This paper could not have come out at a more appropriate time when the debates about the effect of labor regulation on industrial performance abound and have important implications for understanding India’s trade competitiveness vis-a-vis China. Similarly it also sheds light on what may be one of the important factors driving the differences in regional growth rates.
Aghion P, Burgess R, Redding S, & Zilibotti F (forthcoming), “The Unequal Effects of Liberalization: Evidence from Dismantling License Raj in India”, American Economic Review.
If any body has been even near CESP, JNU, he or she cannot miss one simple prognosis for almost all of India’s economic ills- lack of land reforms! I think Tim Besley & Robin Burgess definitely did not miss it. In a very interesting article, they undertake the task of econometrically investigating the relationship between land reforms, poverty and growth in India. They find a robust link between land reform and poverty reduction. However, they argue that a closer scrutiny reveals that, in an Indian context, this is due primarily to land reforms that change the terms of land contracts rather than actually redistributing land.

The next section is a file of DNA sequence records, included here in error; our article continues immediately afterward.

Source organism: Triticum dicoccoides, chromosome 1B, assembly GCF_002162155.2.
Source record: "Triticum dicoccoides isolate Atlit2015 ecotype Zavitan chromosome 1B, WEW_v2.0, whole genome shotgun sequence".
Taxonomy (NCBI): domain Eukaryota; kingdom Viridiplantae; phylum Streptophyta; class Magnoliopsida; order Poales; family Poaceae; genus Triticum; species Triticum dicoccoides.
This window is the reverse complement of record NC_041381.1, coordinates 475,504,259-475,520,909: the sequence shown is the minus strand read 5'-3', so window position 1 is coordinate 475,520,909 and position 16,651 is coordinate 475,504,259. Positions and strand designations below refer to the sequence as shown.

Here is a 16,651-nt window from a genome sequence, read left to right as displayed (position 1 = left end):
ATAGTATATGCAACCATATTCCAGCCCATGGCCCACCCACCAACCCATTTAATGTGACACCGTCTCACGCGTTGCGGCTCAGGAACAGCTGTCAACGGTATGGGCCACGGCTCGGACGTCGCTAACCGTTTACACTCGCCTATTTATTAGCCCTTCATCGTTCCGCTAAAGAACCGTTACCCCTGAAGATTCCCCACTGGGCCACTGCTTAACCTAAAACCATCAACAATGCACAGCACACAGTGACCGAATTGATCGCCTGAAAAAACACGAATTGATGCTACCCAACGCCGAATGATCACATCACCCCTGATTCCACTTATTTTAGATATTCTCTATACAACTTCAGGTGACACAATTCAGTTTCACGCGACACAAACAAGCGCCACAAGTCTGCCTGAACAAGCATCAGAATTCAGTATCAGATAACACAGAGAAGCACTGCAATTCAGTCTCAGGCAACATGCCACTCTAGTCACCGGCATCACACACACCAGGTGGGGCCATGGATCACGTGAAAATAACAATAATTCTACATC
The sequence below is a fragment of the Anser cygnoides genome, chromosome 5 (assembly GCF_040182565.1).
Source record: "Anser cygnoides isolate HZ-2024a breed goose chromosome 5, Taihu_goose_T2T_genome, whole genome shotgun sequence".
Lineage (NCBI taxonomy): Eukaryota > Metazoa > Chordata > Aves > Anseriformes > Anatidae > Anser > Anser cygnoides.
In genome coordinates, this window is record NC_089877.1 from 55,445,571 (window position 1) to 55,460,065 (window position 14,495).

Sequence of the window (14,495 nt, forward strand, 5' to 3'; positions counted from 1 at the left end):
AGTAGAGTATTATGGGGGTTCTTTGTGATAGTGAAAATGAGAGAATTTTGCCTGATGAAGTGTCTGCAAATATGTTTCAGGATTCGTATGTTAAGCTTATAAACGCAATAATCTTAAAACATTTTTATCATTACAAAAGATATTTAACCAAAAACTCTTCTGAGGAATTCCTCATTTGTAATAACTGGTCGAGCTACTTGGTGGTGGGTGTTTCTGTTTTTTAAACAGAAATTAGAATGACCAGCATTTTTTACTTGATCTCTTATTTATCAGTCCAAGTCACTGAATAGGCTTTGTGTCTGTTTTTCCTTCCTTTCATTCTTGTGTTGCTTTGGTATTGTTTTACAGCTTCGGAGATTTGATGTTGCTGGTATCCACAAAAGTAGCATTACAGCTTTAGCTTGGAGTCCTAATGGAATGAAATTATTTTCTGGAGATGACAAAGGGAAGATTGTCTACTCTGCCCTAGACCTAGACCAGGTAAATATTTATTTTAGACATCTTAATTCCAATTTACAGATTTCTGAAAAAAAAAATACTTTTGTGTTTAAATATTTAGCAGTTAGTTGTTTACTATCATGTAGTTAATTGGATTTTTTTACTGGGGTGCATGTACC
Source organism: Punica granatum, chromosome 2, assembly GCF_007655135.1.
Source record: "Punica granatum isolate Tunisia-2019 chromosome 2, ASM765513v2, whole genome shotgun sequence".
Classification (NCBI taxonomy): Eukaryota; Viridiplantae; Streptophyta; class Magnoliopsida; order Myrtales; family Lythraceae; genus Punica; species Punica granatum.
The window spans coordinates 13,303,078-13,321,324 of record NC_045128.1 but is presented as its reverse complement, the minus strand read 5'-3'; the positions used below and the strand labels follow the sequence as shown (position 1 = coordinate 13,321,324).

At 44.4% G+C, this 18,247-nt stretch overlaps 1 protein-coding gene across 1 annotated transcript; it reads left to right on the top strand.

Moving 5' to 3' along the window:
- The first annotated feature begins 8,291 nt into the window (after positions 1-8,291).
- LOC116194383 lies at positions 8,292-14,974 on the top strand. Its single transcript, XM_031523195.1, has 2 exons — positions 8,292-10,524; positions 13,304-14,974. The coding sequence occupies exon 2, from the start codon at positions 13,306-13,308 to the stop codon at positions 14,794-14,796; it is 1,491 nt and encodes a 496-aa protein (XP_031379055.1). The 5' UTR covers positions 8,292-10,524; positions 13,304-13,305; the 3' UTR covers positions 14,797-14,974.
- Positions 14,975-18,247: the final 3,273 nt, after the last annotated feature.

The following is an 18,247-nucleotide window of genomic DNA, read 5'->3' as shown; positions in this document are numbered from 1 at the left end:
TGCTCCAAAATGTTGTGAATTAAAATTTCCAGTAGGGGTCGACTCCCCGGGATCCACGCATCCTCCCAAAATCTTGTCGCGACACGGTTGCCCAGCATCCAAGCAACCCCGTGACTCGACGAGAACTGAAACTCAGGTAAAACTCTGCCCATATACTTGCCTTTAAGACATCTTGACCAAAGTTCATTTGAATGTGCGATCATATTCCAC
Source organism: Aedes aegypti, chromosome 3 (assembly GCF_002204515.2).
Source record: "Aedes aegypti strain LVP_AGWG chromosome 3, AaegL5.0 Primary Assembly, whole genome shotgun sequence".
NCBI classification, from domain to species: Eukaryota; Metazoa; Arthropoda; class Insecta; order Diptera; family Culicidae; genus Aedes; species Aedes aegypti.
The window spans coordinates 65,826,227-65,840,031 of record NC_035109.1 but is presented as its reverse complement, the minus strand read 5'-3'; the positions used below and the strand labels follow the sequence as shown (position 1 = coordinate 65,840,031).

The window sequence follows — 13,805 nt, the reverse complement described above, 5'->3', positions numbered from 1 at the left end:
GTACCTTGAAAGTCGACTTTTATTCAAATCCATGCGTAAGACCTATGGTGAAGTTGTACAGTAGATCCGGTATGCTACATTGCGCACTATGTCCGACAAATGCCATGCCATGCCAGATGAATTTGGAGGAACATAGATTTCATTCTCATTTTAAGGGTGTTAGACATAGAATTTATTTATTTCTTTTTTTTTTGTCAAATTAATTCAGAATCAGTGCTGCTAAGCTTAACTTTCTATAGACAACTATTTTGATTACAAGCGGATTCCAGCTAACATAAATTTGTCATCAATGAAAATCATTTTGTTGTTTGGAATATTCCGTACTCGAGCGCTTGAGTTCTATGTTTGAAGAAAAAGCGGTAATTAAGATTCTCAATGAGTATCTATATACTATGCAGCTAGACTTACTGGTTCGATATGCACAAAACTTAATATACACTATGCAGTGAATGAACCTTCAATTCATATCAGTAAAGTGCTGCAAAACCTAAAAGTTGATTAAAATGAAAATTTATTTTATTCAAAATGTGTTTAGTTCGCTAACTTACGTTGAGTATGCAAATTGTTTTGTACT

Some points worth noting:
- In an IV regression, they find that Congress and soft left decrease the probability of enacting land reform legislation, while hard left exerts a positive influence and Hindu parties are insignificant. If you think this is a cudos for left governments, note that the overall positive influence of hard left parties seems to originate principally through strong positive effect on the passage of land ceiling legislation and the authors do not find any evidence that such land reforms reduce poverty.